Shiretoko National Park

五湖 "Goko" Five Lakes, Shiretoko National Park

Shiretoko National Park (知床国立公園 Shiretoko-kokuritsukōen) covers the entirety of the Shiretoko Peninsula (知床半島 Shiretoko-hantō), a remote northeastern corner of the Japanese island of Hokkaido. In 2005, the park was designated as a UNESCO World Heritage Site.


Shiretoko is one of the most remote areas of all Japan. The national park has no sizable settlements, and the northern portion of the peninsula does not even have any roads. Peak visiting season is during the short summer season; the park is open all year round, but the conditions in winter can be very harsh.

Get in

Public transport to Shiretoko is extremely limited. The nearest train station is at Shari, from where you can catch infrequent buses (3 per day in peak season) through Utoro to the western coast of the peninsula. On the eastern side is the small town of Rausu, reachable by bus from Kushiro (3.5 hours) and (in summer only) two daily buses from Utoro as well.

Get around

Getting around for all practical purposes requires your own set of wheels, as buses services are limited and infrequent, especially outside the peak summer season. Note that the northern side of the peninsula is off-limits to cars of any sort. There are no roads on the southern side of the peninsula past Rausu.



There are a number of popular hikes, but most require spending a night or two on the trail. The volcanically active Mt. Iō (1563m) is generally off limits due to the sulphuric fumes it spews out (it last erupted in 1936), but Mt. Shiretoko (1245m) at the northern tip is a possibility. Kamuiwakka Falls trail head closed, but the trails are open.

  • Iwaobetsu Course (岩尾別コース) (Starts in the NW.). This is the most popular and less-rugged course.
  • Rausu Onsen Course (羅臼温泉コース) (Starts at the Rausu Onsen Campground. The visitor desk there has a log book.). Most hikers start around 5AM. This course is around 14.6km roundtrip and, because of the large elevation gain, takes 9-12 hours. It is best to carry water from the bottom or use (properly treated) snow melt there are some steam vents and sulfurous areas that might make the stream water undrinkable.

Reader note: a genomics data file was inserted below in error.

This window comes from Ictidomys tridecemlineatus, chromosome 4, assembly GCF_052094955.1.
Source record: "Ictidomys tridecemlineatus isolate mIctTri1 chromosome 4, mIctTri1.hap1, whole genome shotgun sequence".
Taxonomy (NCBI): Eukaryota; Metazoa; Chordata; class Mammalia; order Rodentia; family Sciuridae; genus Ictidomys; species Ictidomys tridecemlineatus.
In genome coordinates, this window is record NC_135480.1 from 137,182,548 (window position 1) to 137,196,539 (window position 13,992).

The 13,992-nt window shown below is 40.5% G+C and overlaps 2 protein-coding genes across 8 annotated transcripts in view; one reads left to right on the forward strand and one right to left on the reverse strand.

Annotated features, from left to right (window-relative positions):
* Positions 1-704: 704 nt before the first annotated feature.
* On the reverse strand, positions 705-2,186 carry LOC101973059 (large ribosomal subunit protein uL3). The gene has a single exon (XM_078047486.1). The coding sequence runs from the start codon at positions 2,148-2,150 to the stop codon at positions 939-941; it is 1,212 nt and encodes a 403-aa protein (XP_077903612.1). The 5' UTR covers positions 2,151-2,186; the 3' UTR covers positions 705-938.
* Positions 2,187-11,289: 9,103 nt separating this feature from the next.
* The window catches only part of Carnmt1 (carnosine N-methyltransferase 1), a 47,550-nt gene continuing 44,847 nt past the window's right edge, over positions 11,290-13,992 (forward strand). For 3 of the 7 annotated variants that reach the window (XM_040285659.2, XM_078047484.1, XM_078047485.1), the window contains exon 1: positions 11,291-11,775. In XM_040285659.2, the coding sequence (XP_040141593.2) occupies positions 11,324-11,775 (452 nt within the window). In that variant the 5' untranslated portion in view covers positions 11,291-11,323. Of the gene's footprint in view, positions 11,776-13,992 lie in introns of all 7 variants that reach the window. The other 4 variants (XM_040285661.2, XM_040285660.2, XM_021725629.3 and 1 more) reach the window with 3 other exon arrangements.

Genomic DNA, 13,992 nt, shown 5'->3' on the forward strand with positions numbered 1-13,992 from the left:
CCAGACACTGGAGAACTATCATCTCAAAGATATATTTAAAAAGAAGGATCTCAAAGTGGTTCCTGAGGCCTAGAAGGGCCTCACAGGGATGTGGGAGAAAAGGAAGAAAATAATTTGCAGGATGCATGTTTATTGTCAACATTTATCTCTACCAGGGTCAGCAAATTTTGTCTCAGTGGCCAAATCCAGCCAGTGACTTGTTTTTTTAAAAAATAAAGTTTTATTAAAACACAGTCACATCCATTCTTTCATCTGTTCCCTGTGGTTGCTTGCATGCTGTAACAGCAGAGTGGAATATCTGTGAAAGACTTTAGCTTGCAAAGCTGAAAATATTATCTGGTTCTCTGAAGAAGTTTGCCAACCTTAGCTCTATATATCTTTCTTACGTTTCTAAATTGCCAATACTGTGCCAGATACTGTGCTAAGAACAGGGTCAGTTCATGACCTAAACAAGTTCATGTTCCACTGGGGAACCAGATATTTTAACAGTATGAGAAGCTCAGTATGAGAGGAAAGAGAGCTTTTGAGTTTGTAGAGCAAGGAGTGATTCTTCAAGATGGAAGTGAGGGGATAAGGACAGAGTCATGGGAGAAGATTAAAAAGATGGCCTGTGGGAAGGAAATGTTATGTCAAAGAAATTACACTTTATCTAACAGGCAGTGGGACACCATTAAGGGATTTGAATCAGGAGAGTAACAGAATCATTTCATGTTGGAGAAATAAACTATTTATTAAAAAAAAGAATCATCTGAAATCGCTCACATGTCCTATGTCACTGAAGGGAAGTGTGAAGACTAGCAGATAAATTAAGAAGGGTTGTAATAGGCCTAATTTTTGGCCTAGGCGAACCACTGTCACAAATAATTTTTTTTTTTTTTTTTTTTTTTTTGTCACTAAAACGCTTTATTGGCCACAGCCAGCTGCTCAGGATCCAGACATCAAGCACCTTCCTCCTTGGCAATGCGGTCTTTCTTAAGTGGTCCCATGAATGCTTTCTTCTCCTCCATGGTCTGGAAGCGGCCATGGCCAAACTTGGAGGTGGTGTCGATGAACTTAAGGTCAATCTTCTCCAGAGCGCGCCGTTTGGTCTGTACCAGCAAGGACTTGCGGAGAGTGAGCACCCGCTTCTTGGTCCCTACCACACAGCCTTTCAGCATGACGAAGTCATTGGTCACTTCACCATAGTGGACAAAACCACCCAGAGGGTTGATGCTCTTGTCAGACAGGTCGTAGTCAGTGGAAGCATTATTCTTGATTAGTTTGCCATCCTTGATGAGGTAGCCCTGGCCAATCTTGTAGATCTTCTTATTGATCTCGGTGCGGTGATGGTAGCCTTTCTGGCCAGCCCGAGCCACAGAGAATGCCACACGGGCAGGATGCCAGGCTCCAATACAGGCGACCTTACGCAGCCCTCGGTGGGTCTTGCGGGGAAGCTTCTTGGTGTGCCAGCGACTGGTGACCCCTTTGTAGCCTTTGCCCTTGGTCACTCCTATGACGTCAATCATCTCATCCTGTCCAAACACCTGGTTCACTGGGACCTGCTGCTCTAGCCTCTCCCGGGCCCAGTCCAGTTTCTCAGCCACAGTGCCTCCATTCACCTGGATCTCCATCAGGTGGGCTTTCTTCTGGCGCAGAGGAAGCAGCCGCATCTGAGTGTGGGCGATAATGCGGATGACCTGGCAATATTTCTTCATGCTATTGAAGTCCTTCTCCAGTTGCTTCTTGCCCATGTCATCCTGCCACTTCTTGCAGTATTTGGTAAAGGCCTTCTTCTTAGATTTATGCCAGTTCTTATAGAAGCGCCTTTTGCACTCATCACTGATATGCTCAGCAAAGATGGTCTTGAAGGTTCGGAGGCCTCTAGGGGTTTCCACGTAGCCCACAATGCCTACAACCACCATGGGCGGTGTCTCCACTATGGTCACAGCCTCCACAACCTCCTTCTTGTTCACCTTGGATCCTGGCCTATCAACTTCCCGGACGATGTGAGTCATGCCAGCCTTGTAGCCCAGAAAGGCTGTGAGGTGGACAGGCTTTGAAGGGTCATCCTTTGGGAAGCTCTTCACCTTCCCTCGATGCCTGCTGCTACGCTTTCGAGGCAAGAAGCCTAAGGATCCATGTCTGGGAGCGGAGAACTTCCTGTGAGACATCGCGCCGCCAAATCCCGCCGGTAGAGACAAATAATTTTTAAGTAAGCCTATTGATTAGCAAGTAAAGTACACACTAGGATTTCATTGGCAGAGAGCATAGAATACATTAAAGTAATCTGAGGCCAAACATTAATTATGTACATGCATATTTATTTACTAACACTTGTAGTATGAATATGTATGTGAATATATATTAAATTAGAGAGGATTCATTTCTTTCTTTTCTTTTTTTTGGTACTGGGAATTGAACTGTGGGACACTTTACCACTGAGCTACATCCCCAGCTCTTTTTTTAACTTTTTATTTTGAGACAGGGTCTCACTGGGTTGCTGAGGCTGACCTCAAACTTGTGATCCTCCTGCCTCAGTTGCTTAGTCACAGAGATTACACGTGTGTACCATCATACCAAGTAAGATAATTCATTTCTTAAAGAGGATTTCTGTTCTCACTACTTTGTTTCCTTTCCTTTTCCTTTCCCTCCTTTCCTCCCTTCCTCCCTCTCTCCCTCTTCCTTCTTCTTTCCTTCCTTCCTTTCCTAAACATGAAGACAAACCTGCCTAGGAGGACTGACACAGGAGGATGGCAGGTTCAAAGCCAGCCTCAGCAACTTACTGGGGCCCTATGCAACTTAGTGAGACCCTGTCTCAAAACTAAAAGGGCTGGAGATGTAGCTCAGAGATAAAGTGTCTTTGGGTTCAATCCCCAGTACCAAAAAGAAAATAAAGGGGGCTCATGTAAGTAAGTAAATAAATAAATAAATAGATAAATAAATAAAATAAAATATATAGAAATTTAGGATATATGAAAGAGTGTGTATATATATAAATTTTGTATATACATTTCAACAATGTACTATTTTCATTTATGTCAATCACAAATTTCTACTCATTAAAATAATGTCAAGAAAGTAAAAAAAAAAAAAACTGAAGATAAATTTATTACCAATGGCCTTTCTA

There are few places to eat in Shiretoko. The youth hostel has affordable meals and will pack a lunch on request. Sometimes there are food stalls at Shiretoko Pass.


Shiretoko's sole alcoholic entertainment option is the tongue-in-cheek Izakaya Iwaobetsu at the youth hostel, consisting of a beer vending machine.


Upscale lodging can be found in nearby Rausu and Utoro in Shari.

Stay safe

Shiretoko claims Japan's largest bear population, a fact stressed to no end in local tourist literature. In practice, the Hokkaido brown bear (ezo-higuma) is no match for the North American grizzly, and you are exceedingly unlikely to be attacked if you observe a modicum of common sense. That said, most hikers wear tinkling bells known as kumasuzu to alert bears (which shy away from human contact), and you should not leave any food in or near your tent if camping.

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